One of the Reasons Cracker Barrel is So Cheap is a Gut Punch to New Hampshire and Maine
Who hasn't heard of Cracker Barrel, known for its homemade, massive breakfasts and a warm welcome when you arrive?
For me, and I think for many, it's a favorite for grandparents and families who want a less expensive yet huge breakfast as well as the perfect road trip stop. Those tall Cracker Barrel signs dot the highways and byways across the country. It's almost like America's Sweetheart when it comes to restaurants, with its hometown classic comfort food, country lifestyle filling our tummies with biscuits and gravy, blueberry muffins, tall stacks of pancakes, and of course that country store that draws us all in with its Southern hospitality no matter where it's located.
That old-fashioned feel where chicken and dumplings, vintage trinkets, and old-time candy are everywhere.
Even the rocking chairs lining the wrap-around wooden entrances or lawns beckon. And again, it's so inexpensive comparatively, which is unheard of when you think about their descriptions of farm-fresh, thick-sliced, country-style, and so forth.
So are you ready? I stumbled upon this article in Mashed and it spilled the goods on why Cracker Barrel can keep its prices lower than most, and the first reason was truly a punch in the gut if you live in New Hampshire, Maine, and Vermont.
Let's talk about those tall stacks of fluffy buttermilk pancakes and dive into the delicious, thick french toast where butter and our ever-loved maple syrup are synonymous.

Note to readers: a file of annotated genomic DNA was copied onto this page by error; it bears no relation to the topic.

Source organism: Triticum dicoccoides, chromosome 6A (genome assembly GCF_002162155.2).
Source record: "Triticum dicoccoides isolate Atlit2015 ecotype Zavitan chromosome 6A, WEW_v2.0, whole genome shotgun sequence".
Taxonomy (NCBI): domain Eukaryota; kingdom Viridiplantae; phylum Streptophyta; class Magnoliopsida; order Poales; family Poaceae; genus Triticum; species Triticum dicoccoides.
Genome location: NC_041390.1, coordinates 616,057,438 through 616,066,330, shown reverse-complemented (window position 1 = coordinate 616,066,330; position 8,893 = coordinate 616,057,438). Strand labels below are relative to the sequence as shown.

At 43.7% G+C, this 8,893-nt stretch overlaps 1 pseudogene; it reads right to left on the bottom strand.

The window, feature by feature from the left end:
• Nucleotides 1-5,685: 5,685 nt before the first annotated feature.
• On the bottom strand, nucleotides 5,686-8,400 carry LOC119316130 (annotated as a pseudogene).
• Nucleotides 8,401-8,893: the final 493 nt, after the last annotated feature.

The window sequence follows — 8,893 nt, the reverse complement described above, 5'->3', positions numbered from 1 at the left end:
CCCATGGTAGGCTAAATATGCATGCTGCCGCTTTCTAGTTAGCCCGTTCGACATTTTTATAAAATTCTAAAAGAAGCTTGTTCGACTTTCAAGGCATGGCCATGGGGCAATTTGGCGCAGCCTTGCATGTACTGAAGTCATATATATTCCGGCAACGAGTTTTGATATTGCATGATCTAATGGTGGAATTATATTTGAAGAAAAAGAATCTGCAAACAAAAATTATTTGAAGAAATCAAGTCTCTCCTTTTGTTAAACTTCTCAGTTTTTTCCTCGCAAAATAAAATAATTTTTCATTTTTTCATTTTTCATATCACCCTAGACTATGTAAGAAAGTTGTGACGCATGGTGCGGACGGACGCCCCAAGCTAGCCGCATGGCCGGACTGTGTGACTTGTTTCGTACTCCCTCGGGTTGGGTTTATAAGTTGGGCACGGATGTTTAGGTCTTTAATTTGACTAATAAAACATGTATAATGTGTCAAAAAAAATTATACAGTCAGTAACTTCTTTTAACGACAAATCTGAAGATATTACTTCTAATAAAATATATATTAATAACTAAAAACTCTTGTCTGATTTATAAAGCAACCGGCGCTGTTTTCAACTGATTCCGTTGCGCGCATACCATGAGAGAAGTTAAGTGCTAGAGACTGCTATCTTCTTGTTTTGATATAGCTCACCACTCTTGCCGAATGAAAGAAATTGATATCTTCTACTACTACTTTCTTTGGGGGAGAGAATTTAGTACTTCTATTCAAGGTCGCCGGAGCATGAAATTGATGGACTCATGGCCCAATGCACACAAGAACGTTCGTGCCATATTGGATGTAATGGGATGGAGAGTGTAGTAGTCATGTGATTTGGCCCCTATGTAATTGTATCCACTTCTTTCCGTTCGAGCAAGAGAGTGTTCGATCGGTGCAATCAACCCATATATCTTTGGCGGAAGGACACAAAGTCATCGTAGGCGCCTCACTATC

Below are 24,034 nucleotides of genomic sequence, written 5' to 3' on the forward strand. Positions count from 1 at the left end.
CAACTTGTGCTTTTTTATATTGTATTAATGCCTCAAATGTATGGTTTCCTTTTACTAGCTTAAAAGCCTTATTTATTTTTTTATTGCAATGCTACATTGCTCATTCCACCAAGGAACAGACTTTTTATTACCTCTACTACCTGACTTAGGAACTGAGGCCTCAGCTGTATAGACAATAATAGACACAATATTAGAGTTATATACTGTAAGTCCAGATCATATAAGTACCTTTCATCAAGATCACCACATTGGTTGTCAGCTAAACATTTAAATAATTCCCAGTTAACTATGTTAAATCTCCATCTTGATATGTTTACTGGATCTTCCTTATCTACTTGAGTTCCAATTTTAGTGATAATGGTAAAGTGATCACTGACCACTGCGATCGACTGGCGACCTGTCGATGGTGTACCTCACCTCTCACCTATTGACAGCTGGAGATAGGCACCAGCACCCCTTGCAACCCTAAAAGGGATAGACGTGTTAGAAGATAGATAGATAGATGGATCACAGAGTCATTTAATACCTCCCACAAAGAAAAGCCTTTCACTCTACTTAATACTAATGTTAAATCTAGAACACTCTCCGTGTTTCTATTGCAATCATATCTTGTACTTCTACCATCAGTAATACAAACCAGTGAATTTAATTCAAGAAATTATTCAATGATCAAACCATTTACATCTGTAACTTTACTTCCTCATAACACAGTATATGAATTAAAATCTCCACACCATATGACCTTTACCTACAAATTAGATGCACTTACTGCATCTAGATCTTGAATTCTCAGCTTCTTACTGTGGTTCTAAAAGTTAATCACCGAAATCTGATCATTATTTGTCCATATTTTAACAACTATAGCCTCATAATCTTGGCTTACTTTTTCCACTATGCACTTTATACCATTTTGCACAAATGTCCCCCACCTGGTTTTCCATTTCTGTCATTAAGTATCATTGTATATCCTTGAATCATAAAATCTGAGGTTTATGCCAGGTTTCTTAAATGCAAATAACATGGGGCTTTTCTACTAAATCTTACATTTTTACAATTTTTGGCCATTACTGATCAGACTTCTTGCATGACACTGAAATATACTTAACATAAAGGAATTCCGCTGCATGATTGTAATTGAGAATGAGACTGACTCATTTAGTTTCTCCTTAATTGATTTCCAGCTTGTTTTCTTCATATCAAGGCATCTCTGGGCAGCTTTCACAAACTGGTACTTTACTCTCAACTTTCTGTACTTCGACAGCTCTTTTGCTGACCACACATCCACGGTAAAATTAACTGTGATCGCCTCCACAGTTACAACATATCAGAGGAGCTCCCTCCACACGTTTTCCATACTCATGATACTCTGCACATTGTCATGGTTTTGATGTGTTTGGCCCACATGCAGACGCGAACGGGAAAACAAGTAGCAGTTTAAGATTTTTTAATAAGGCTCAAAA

Cracker Barrel's syrup isn't 100% pure maple syrup! What the what?!? How dare they in the maple syrup capital of the country? Now clearly that's a bit selfish sounding on my part, considering maple syrup holds a special place for us in New Hampshire, Maine, and Vermont. I mean, we rule that market with Vermont as the number one producer according to Statista, followed by New York, Maine, Wisconsin, Pennsylvania, Michigan, then New Hampshire. So, anything not pure is basically blasphemous.
Cracker Barrel, according to Mashed, mixes maple syrup with sugar cane syrup, and even the label confirms this on the Cracker Barrel syrup bottle. It literally says that it's 55% pure maple syrup and 45% sugarcane syrup.
Oh well, at least we know, and I doubt it will stop any of us from saying no to our grandparents or parents who want to take advantage of the cheap prices. Maybe we can just bring our own maple syrup.
Pure maple syrup is pricey as well, considering it takes about 40 gallons of sap to produce one gallon according to Penn State. So, mixing it with sugarcane syrup is one key way that Cracker Barrel keeps its costs down, passing that on to you and me.
Click here for the other 10 reasons why Cracker Barrel is so cheap.